As Americans wait to see how our leaders in Congress will deal with the current financial crisis, thousands of folks working on the first official Presidential Debate, scheduled for tomorrow night at Ole Miss in Oxford, Mississippi, must be going nuts. They’ve spent over $5 million on preparations for the debate, and Mississippi Governor Haley Barber is still smiling and saying “We’re planning on having the debate,” but don’t you know it’s crazy down there? My writing group that usually meets monthly in Oxford moved our gathering to Memphis this Saturday, not wanting to deal with the traffic or the crowds that might still be hanging around the next day. With the debate “up in the air” at this point, I hope my husband’s flight home from Washington, DC tonight isn’t affected by the last-minute crazies that might be also hitting the airlines, with candidates and their attendants also flying into Memphis, either tonight or tomorrow, since our airport is closest to Oxford. Traveling mercies go out to him and to everyone else coming our way!

Those who know me well know that I’m not a very political person. I’m not smart enough or committed enough to spending the time needed to figure this mess out. You won’t read many opinions about political issues on this blog. Oh, yes, I’ll vote, but I place my hope in a kingdom that is not of this world, so I pray for our leaders more than I campaign for them. Yeah, I’m sure some of you are thinking that’s a cop-out, but again, I’m paying attention when I can, and I will vote on November 4.
But in the meanwhile, as we’re all waiting for results from Congress, I’ll share something I ran across while researching for an essay I’m polishing up to send to a magazine soon. I’m considering leading with this:

Maybe Billy Joel was right. Maybe the generation that came of age in the fifties and sixties didn’t start the fire, but we certainly fanned the flames.
(The essay is about the pursuit of pleasure, something I know a bit more about than politics.) For a fun ride down forty years (1949-1989) of historic and political highlights, check out these videos of Billy Joel’s song, “We Didn’t Start the Fire.” The first one is an actual music video:
The second one is more like the newsreels we used to watch before the main feature started at the movies. Remember that? Anyway, I hope you enjoy the videos, and I’ll be back sometime over the weekend.

>Ready to Make Nice II

>[Ready to Make Nice II refers to a bigger struggle with anger that resulted in a published essay, here. Not that I’m advocating anger as a good thing, but, as my Goddaughter Stacy always says, it is what it is.]

A couple of weeks ago, while I was in Jackson (Mississippi) visiting my mother, my car got ploughed into in the parking lot of the hotel where I was staying. When I got back to Memphis, I called our insurance agency, and they told me to call “Betty” at the company who carries our policy. They also told me that if I had reported it to the police we wouldn’t have to pay more than $200 of the cost of repairs. (We have a $1000 deductible.) So I called the Jackson Police Dept toldthem what happened, and asked if it was too late to file a report. She said yeah, that I would have had to call it in the day it happened. My ignorance would probably cost me $800.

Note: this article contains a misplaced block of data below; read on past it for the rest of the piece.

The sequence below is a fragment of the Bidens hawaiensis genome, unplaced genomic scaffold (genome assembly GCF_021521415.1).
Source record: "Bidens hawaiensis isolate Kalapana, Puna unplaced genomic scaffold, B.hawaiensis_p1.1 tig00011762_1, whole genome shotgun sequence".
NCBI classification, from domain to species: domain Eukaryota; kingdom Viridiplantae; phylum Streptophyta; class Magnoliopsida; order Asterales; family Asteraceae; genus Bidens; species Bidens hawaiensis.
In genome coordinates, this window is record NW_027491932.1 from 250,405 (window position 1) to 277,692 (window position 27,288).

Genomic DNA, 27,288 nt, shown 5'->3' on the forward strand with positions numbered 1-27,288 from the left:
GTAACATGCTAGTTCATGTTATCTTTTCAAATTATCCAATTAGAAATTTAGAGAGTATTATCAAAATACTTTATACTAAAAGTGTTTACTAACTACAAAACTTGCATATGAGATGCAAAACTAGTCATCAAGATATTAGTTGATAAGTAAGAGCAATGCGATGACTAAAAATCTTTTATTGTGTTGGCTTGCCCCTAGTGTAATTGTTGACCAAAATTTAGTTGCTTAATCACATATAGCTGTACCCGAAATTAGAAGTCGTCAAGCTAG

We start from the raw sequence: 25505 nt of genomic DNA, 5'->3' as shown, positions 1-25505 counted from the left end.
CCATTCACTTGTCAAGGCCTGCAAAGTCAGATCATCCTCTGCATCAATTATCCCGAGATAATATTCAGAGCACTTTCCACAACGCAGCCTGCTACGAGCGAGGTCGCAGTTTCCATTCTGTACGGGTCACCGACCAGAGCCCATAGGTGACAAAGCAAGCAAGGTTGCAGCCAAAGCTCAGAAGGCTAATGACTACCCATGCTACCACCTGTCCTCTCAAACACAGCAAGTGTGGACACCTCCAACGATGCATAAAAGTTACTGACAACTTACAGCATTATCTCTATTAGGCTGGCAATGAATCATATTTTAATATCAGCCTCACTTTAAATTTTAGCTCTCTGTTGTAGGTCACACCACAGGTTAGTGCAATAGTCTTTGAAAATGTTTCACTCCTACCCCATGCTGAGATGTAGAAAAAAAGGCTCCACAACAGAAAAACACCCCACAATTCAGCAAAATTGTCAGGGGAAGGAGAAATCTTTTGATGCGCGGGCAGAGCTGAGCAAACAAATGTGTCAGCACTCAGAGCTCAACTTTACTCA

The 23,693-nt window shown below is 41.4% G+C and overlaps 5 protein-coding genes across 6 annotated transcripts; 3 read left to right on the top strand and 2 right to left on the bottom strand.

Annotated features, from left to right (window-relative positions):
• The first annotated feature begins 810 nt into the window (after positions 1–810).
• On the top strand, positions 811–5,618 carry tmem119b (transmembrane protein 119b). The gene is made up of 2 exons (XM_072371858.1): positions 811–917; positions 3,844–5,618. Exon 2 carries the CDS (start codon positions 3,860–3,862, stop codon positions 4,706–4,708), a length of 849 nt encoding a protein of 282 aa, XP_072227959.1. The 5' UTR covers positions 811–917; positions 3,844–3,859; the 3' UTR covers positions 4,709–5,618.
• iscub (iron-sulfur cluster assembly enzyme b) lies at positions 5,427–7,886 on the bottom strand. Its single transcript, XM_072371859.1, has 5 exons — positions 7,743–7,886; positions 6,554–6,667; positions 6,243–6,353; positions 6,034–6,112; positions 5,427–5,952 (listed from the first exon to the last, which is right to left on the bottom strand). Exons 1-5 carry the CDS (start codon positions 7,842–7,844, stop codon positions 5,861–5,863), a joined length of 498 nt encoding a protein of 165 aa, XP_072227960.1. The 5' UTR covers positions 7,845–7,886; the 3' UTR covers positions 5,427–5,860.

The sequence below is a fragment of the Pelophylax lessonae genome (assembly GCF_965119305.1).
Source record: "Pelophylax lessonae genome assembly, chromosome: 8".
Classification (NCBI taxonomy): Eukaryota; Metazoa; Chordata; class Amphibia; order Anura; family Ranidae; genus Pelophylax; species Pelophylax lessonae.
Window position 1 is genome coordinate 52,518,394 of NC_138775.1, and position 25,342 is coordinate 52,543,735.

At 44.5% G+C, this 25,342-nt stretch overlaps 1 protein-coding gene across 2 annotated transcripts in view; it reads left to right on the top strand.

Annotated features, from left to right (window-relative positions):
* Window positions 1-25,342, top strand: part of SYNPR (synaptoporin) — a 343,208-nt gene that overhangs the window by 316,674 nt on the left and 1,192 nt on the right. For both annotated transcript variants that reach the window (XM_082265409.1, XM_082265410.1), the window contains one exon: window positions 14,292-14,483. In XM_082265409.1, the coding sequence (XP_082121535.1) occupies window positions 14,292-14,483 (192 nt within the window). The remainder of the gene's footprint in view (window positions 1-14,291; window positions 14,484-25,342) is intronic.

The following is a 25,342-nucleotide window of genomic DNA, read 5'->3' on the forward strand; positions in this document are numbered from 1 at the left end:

The next week I get estimates at two different body shops to see how extensive the damage is and decide to file a claim with our insurance company. Betty calls to set up the appointment for an adjustor to come look at the car. First she asks me to tell her what happened, so I relate the story of coming out of the hotel into the parking lot in Jackson and finding my car bashed in. The 24-hour security guard wasn’t around (he circles the building and can’t see the front and back at the same time) and there’s a sign by the door to the hotel that says “We are not responsible for damage done to vehicles in the parking lot.” I had an appointment with the nurse at my mother’s assisted living home, so I didn’t take time to go in and tell the clerk at the front desk about it… thinking it wouldn’t help.

She sounds like she’s twelve, but as soon as I tell her the story, she says, “I don’t mean to sound condescending, Miss Susan, but you should always report anything that happens to your car, even if you like hit a deer, because then we can like open an uninsured drivers case….” Blah blah blah.

She basically just says back to me what I had just told her, so I say, “Yes, I understand that now, as I just told you, but I didn’t know it at the time.”

She continues to tell me about setting up an appointment and that the adjustor could even give me a check on the spot, so I ask if I could take the car anywhere I want to have it repaired and she says yes. So I tell her I’ve already taken it to two shops and she asks which ones and when I tell her and she says one of them is one of their “VIP” shops. I say great, it’s right around the corner from my house, so it will be convenient.